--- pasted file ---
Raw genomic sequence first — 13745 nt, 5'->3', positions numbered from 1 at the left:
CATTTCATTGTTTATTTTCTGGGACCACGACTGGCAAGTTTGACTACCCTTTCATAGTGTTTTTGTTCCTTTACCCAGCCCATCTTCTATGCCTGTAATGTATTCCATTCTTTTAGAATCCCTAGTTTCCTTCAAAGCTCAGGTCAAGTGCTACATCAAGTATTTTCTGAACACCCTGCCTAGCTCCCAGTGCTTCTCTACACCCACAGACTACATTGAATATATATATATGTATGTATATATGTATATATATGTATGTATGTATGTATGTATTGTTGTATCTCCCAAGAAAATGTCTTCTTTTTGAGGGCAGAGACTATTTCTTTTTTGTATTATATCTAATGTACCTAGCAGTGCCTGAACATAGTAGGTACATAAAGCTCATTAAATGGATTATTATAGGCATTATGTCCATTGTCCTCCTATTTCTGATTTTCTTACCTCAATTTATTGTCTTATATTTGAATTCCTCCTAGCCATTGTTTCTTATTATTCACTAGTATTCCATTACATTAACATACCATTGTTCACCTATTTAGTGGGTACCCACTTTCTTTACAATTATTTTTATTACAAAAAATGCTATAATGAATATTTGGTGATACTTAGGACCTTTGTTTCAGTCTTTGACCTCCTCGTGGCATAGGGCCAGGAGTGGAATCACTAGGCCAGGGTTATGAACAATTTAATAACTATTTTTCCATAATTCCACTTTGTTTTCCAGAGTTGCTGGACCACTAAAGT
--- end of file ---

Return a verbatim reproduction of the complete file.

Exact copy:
Raw genomic sequence first — 13745 nt, 5'->3', positions numbered from 1 at the left:
CATTTCATTGTTTATTTTCTGGGACCACGACTGGCAAGTTTGACTACCCTTTCATAGTGTTTTTGTTCCTTTACCCAGCCCATCTTCTATGCCTGTAATGTATTCCATTCTTTTAGAATCCCTAGTTTCCTTCAAAGCTCAGGTCAAGTGCTACATCAAGTATTTTCTGAACACCCTGCCTAGCTCCCAGTGCTTCTCTACACCCACAGACTACATTGAATATATATATATGTATGTATATATGTATATATATGTATGTATGTATGTATGTATTGTTGTATCTCCCAAGAAAATGTCTTCTTTTTGAGGGCAGAGACTATTTCTTTTTTGTATTATATCTAATGTACCTAGCAGTGCCTGAACATAGTAGGTACATAAAGCTCATTAAATGGATTATTATAGGCATTATGTCCATTGTCCTCCTATTTCTGATTTTCTTACCTCAATTTATTGTCTTATATTTGAATTCCTCCTAGCCATTGTTTCTTATTATTCACTAGTATTCCATTACATTAACATACCATTGTTCACCTATTTAGTGGGTACCCACTTTCTTTACAATTATTTTTATTACAAAAAATGCTATAATGAATATTTGGTGATACTTAGGACCTTTGTTTCAGTCTTTGACCTCCTCGTGGCATAGGGCCAGGAGTGGAATCACTAGGCCAGGGTTATGAACAATTTAATAACTATTTTTCCATAATTCCACTTTGTTTTCCAGAGTTGCTGGACCACTAAAGT